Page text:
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  • Parkwest I - 455 Beach Crescent, Vancouver, BC
  • Parkwest II - 583 Beach Crescent, Vancouver, BC

Parkwest Tower II
Building Information
Developer Concord Pacific
Architect Hulbert Group International, Inc.
Management Company Rancho
Number of Units 348
Number of Floors 31
Year Built 2005
Construction Method Concrete
Type of Roof IRMA
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Parkwest I - 455 Beach Crescent, Vancouver, BC
Distance to Public Transit Over 25 transit routes within a half kilometer
Region Vancouver
Municipality Vancouver
Zoning CD-1
Title of Land Strata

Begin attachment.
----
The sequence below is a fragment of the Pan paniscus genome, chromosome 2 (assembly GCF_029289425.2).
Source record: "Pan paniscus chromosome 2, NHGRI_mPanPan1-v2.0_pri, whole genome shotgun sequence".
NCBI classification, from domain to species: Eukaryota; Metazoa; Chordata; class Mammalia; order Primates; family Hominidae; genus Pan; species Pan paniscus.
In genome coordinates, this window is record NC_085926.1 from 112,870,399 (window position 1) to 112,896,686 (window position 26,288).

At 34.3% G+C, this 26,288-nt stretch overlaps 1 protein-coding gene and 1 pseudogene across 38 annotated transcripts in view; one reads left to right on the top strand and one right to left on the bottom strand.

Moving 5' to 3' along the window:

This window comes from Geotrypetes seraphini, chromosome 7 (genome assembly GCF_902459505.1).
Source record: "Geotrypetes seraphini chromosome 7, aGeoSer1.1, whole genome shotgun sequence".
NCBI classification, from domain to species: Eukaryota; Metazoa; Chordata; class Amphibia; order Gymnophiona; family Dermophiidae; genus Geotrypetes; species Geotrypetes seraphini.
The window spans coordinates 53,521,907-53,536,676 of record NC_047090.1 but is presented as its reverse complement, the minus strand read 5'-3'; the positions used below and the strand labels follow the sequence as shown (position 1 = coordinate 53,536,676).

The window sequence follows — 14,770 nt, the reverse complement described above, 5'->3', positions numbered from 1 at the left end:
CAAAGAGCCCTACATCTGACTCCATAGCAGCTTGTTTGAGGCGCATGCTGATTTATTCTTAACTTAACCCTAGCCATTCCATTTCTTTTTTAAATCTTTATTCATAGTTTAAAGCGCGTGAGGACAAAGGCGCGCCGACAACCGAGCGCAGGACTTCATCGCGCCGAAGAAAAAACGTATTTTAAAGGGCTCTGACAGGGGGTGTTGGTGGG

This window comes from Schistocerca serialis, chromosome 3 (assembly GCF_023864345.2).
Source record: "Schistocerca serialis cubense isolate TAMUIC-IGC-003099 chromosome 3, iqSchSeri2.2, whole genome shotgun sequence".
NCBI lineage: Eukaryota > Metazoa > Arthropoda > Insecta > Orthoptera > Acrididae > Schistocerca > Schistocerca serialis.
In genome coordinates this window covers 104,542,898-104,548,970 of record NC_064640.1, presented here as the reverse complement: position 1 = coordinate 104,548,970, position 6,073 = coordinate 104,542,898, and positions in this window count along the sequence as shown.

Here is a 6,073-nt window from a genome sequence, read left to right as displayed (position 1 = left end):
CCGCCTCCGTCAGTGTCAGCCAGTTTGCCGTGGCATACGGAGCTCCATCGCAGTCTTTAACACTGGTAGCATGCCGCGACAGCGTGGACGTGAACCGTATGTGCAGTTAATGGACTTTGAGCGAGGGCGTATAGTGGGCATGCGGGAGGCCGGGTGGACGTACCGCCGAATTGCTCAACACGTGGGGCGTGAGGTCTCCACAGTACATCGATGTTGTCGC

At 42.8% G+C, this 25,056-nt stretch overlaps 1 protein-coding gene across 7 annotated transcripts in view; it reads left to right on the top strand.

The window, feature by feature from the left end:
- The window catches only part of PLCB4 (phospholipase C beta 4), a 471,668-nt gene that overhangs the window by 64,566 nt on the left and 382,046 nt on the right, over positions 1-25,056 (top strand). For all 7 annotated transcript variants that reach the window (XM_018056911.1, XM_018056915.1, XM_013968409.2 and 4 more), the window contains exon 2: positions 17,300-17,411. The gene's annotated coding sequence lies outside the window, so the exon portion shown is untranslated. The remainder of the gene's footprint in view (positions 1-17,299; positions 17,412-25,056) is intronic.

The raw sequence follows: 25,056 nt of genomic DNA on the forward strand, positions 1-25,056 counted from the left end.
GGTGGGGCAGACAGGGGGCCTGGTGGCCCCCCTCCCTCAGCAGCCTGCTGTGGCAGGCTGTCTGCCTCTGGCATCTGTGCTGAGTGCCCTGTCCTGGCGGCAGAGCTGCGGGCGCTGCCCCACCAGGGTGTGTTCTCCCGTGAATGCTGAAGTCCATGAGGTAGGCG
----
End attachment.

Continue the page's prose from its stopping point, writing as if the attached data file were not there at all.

Parkwest Tower I

The two towers of Vancouver's Parkwest are mirror images of each other. Each 31 story tower sports 174 units for a total of 348 apartments in the development. Parkwest is located across from George Wainborn Park and a short walk to the waterfront and seawall. There residents can jump on the Aquabus to Granville Island Market to shop for tasty gourmet ingredients for a special meal or take in a show at the Arts Club Theatre or some improv comedy at Theatresports.

Yaletown gets its name from the expansion of the railway to the West Coast when a line was extended from the town of Yale, located 240 kilometres to the East of Vancouver. Yale was the centre of the Fraser Canyon gold rush and also home to the Canadian Pacific Railway's Western repair shops.